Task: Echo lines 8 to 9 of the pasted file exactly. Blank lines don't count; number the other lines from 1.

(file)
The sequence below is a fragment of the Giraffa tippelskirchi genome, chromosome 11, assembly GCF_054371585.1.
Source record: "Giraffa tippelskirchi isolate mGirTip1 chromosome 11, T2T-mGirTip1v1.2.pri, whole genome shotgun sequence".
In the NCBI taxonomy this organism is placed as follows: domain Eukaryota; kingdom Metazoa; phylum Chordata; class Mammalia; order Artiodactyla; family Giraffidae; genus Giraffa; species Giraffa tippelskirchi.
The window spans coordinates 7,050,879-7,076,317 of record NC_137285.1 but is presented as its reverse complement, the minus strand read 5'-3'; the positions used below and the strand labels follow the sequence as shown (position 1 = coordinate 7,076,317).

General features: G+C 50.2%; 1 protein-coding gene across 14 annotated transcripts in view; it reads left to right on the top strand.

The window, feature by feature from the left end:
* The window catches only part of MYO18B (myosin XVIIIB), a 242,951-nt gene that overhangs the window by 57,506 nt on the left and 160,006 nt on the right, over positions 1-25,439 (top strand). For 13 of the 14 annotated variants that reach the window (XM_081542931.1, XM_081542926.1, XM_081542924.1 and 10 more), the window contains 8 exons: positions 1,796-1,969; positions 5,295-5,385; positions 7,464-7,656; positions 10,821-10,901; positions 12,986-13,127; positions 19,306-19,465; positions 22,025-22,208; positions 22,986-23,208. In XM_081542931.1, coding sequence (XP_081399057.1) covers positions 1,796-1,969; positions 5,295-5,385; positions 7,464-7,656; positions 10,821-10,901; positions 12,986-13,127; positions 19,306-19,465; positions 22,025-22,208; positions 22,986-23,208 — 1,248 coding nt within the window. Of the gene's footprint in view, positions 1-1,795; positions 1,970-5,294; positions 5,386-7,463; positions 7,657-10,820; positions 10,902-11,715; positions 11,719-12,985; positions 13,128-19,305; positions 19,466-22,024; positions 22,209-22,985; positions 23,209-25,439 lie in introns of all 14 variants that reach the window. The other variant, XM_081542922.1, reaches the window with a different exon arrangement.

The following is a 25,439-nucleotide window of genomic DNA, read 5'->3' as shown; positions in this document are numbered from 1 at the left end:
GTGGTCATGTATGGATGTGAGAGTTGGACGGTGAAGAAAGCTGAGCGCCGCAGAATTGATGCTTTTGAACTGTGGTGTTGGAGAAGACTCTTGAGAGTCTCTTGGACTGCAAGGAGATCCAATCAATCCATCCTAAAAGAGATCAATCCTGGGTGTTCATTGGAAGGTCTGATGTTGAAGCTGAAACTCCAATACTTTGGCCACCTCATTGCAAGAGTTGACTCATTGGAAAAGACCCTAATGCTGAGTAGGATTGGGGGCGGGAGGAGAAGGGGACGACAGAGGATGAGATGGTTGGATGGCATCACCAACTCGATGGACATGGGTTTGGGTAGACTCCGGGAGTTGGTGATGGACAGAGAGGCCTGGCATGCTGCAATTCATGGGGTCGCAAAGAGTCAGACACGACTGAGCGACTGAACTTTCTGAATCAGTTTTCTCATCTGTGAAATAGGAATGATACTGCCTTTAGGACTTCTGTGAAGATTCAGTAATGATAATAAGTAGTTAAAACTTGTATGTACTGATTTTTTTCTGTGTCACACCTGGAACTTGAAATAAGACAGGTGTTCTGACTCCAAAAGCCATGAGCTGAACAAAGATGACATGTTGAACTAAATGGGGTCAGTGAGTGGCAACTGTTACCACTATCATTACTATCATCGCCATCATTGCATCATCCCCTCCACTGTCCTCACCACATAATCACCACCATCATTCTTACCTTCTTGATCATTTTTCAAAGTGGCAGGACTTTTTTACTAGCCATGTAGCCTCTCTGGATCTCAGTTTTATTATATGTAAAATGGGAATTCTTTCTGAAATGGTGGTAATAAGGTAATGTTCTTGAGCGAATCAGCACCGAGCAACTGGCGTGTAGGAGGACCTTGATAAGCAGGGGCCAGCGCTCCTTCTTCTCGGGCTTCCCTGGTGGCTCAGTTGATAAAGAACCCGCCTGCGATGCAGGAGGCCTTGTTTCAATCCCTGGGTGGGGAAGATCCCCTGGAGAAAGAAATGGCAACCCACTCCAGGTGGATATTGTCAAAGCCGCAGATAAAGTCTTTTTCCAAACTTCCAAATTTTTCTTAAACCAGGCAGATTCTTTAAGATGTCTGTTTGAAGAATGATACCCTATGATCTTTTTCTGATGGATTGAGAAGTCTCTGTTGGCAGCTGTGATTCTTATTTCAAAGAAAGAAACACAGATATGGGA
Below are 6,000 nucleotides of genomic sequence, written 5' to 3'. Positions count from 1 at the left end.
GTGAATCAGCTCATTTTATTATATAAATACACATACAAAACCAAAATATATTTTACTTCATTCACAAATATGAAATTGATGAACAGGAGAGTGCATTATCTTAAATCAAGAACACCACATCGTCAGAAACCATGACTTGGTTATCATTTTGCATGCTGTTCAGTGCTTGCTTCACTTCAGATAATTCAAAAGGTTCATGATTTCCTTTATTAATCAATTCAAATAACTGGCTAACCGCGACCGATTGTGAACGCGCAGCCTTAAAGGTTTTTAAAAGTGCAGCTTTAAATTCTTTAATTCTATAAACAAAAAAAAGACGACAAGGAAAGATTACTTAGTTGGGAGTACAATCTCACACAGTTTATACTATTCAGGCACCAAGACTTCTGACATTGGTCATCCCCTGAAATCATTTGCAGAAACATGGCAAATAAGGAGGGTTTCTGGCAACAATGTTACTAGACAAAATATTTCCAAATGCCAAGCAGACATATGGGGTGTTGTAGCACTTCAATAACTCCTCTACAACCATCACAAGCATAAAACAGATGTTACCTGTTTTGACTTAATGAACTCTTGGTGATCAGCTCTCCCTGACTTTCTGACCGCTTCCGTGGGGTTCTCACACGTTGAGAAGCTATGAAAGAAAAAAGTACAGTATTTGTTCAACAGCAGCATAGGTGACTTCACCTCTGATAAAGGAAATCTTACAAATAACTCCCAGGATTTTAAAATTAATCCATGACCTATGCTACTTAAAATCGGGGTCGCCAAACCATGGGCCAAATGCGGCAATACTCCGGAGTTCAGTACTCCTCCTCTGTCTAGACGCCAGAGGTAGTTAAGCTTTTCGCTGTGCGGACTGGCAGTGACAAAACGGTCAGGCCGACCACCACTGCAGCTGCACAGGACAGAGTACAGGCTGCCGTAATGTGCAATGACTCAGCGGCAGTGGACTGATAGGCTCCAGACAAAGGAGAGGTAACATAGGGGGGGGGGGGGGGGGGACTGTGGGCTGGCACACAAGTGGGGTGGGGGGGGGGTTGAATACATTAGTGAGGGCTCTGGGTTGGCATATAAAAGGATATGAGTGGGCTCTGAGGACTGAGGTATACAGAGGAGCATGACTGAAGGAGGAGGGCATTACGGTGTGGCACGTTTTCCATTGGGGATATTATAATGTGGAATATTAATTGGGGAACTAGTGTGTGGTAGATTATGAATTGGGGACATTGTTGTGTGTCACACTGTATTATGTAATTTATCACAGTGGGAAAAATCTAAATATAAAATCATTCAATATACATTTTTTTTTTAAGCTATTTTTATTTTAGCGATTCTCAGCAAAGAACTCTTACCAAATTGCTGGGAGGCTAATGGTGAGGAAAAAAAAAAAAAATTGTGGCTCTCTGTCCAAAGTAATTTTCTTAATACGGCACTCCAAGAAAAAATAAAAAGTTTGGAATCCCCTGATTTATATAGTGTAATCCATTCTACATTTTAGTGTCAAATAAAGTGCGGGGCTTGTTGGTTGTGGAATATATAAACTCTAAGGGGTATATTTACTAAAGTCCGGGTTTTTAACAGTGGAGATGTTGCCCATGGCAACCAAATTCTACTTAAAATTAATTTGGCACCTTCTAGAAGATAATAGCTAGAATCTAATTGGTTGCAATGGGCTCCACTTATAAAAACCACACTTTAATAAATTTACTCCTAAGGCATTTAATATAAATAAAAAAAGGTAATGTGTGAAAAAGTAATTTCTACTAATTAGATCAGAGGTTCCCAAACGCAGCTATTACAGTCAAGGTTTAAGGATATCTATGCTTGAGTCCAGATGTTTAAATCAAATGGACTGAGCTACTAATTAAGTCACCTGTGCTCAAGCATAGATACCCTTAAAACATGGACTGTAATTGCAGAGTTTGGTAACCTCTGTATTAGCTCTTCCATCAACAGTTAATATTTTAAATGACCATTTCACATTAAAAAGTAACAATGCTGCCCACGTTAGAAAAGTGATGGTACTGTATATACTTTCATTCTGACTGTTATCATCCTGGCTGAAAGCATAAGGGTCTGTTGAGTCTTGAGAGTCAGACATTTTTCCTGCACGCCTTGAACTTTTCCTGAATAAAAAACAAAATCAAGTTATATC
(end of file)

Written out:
The following is a 25,439-nucleotide window of genomic DNA, read 5'->3' as shown; positions in this document are numbered from 1 at the left end:
GTGGTCATGTATGGATGTGAGAGTTGGACGGTGAAGAAAGCTGAGCGCCGCAGAATTGATGCTTTTGAACTGTGGTGTTGGAGAAGACTCTTGAGAGTCTCTTGGACTGCAAGGAGATCCAATCAATCCATCCTAAAAGAGATCAATCCTGGGTGTTCATTGGAAGGTCTGATGTTGAAGCTGAAACTCCAATACTTTGGCCACCTCATTGCAAGAGTTGACTCATTGGAAAAGACCCTAATGCTGAGTAGGATTGGGGGCGGGAGGAGAAGGGGACGACAGAGGATGAGATGGTTGGATGGCATCACCAACTCGATGGACATGGGTTTGGGTAGACTCCGGGAGTTGGTGATGGACAGAGAGGCCTGGCATGCTGCAATTCATGGGGTCGCAAAGAGTCAGACACGACTGAGCGACTGAACTTTCTGAATCAGTTTTCTCATCTGTGAAATAGGAATGATACTGCCTTTAGGACTTCTGTGAAGATTCAGTAATGATAATAAGTAGTTAAAACTTGTATGTACTGATTTTTTTCTGTGTCACACCTGGAACTTGAAATAAGACAGGTGTTCTGACTCCAAAAGCCATGAGCTGAACAAAGATGACATGTTGAACTAAATGGGGTCAGTGAGTGGCAACTGTTACCACTATCATTACTATCATCGCCATCATTGCATCATCCCCTCCACTGTCCTCACCACATAATCACCACCATCATTCTTACCTTCTTGATCATTTTTCAAAGTGGCAGGACTTTTTTACTAGCCATGTAGCCTCTCTGGATCTCAGTTTTATTATATGTAAAATGGGAATTCTTTCTGAAATGGTGGTAATAAGGTAATGTTCTTGAGCGAATCAGCACCGAGCAACTGGCGTGTAGGAGGACCTTGATAAGCAGGGGCCAGCGCTCCTTCTTCTCGGGCTTCCCTGGTGGCTCAGTTGATAAAGAACCCGCCTGCGATGCAGGAGGCCTTGTTTCAATCCCTGGGTGGGGAAGATCCCCTGGAGAAAGAAATGGCAACCCACTCCAGGTGGATATTGTCAAAGCCGCAGATAAAGTCTTTTTCCAAACTTCCAAATTTTTCTTAAACCAGGCAGATTCTTTAAGATGTCTGTTTGAAGAATGATACCCTATGATCTTTTTCTGATGGATTGAGAAGTCTCTGTTGGCAGCTGTGATTCTTATTTCAAAGAAAGAAACACAGATATGGGA